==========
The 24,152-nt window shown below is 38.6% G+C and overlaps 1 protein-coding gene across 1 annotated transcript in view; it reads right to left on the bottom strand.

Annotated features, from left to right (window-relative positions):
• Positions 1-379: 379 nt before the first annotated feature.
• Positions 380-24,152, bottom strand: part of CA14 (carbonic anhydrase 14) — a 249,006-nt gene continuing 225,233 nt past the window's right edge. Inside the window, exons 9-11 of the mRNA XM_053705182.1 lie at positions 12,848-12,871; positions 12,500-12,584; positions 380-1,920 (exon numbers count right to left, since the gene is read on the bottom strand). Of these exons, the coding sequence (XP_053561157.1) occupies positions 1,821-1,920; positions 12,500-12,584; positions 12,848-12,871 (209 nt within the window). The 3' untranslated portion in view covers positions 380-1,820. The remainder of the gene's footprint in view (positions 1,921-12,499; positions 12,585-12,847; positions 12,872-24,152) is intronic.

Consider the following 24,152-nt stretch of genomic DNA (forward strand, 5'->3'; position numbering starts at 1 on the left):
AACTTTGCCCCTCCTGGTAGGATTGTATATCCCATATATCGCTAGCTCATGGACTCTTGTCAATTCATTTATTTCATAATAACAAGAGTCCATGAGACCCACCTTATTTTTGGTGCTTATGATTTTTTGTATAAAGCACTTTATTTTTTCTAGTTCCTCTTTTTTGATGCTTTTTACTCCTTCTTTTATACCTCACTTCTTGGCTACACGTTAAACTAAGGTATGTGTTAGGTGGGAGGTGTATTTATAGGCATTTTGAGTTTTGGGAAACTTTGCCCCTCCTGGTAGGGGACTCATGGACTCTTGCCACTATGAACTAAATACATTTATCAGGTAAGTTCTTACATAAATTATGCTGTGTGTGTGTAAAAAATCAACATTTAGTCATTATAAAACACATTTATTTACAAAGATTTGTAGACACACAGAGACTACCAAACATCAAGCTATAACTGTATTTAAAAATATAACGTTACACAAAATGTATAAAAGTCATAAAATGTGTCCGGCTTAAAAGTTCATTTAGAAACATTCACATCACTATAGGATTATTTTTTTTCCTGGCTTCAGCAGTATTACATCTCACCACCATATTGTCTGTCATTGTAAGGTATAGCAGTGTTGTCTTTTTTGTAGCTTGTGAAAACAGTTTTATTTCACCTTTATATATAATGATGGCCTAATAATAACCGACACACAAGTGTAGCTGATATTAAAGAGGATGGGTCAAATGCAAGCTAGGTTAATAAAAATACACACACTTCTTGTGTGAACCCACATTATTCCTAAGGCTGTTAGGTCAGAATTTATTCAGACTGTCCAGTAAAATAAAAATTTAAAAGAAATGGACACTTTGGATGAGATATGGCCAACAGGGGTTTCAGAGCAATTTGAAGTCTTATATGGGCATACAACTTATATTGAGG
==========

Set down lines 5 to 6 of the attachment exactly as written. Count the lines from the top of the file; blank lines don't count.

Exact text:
Consider the following 24,152-nt stretch of genomic DNA (forward strand, 5'->3'; position numbering starts at 1 on the left):
AACTTTGCCCCTCCTGGTAGGATTGTATATCCCATATATCGCTAGCTCATGGACTCTTGTCAATTCATTTATTTCATAATAACAAGAGTCCATGAGACCCACCTTATTTTTGGTGCTTATGATTTTTTGTATAAAGCACTTTATTTTTTCTAGTTCCTCTTTTTTGATGCTTTTTACTCCTTCTTTTATACCTCACTTCTTGGCTACACGTTAAACTAAGGTATGTGTTAGGTGGGAGGTGTATTTATAGGCATTTTGAGTTTTGGGAAACTTTGCCCCTCCTGGTAGGGGACTCATGGACTCTTGCCACTATGAACTAAATACATTTATCAGGTAAGTTCTTACATAAATTATGCTGTGTGTGTGTAAAAAATCAACATTTAGTCATTATAAAACACATTTATTTACAAAGATTTGTAGACACACAGAGACTACCAAACATCAAGCTATAACTGTATTTAAAAATATAACGTTACACAAAATGTATAAAAGTCATAAAATGTGTCCGGCTTAAAAGTTCATTTAGAAACATTCACATCACTATAGGATTATTTTTTTTCCTGGCTTCAGCAGTATTACATCTCACCACCATATTGTCTGTCATTGTAAGGTATAGCAGTGTTGTCTTTTTTGTAGCTTGTGAAAACAGTTTTATTTCACCTTTATATATAATGATGGCCTAATAATAACCGACACACAAGTGTAGCTGATATTAAAGAGGATGGGTCAAATGCAAGCTAGGTTAATAAAAATACACACACTTCTTGTGTGAACCCACATTATTCCTAAGGCTGTTAGGTCAGAATTTATTCAGACTGTCCAGTAAAATAAAAATTTAAAAGAAATGGACACTTTGGATGAGATATGGCCAACAGGGGTTTCAGAGCAATTTGAAGTCTTATATGGGCATACAACTTATATTGAGG